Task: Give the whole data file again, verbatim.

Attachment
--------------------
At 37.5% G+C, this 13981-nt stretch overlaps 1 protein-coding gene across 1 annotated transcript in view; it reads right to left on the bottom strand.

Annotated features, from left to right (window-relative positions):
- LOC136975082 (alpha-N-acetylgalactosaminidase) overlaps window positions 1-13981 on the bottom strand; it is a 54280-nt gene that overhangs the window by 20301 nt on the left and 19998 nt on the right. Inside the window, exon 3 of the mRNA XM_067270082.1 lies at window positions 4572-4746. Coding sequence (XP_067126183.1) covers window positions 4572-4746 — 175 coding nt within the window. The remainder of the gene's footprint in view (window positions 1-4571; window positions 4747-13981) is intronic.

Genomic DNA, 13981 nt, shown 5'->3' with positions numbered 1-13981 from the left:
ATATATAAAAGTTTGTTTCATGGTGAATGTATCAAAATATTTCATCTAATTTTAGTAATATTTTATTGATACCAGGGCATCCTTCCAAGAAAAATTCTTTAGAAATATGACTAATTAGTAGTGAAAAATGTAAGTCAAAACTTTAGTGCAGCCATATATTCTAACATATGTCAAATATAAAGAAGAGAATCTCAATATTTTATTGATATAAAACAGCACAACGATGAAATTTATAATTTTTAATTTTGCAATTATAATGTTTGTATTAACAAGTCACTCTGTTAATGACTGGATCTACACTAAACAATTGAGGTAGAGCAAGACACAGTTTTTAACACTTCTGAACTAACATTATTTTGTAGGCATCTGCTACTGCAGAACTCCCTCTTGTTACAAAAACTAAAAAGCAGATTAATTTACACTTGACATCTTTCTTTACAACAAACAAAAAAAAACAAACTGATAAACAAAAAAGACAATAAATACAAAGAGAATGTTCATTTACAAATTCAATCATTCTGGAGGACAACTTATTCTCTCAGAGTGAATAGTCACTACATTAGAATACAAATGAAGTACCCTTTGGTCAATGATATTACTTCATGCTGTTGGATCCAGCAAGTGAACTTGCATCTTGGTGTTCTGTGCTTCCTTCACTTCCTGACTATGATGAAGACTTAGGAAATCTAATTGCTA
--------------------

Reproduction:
At 37.5% G+C, this 13981-nt stretch overlaps 1 protein-coding gene across 1 annotated transcript in view; it reads right to left on the bottom strand.

Annotated features, from left to right (window-relative positions):
- LOC136975082 (alpha-N-acetylgalactosaminidase) overlaps window positions 1-13981 on the bottom strand; it is a 54280-nt gene that overhangs the window by 20301 nt on the left and 19998 nt on the right. Inside the window, exon 3 of the mRNA XM_067270082.1 lies at window positions 4572-4746. Coding sequence (XP_067126183.1) covers window positions 4572-4746 — 175 coding nt within the window. The remainder of the gene's footprint in view (window positions 1-4571; window positions 4747-13981) is intronic.

Genomic DNA, 13981 nt, shown 5'->3' with positions numbered 1-13981 from the left:
ATATATAAAAGTTTGTTTCATGGTGAATGTATCAAAATATTTCATCTAATTTTAGTAATATTTTATTGATACCAGGGCATCCTTCCAAGAAAAATTCTTTAGAAATATGACTAATTAGTAGTGAAAAATGTAAGTCAAAACTTTAGTGCAGCCATATATTCTAACATATGTCAAATATAAAGAAGAGAATCTCAATATTTTATTGATATAAAACAGCACAACGATGAAATTTATAATTTTTAATTTTGCAATTATAATGTTTGTATTAACAAGTCACTCTGTTAATGACTGGATCTACACTAAACAATTGAGGTAGAGCAAGACACAGTTTTTAACACTTCTGAACTAACATTATTTTGTAGGCATCTGCTACTGCAGAACTCCCTCTTGTTACAAAAACTAAAAAGCAGATTAATTTACACTTGACATCTTTCTTTACAACAAACAAAAAAAAACAAACTGATAAACAAAAAAGACAATAAATACAAAGAGAATGTTCATTTACAAATTCAATCATTCTGGAGGACAACTTATTCTCTCAGAGTGAATAGTCACTACATTAGAATACAAATGAAGTACCCTTTGGTCAATGATATTACTTCATGCTGTTGGATCCAGCAAGTGAACTTGCATCTTGGTGTTCTGTGCTTCCTTCACTTCCTGACTATGATGAAGACTTAGGAAATCTAATTGCTA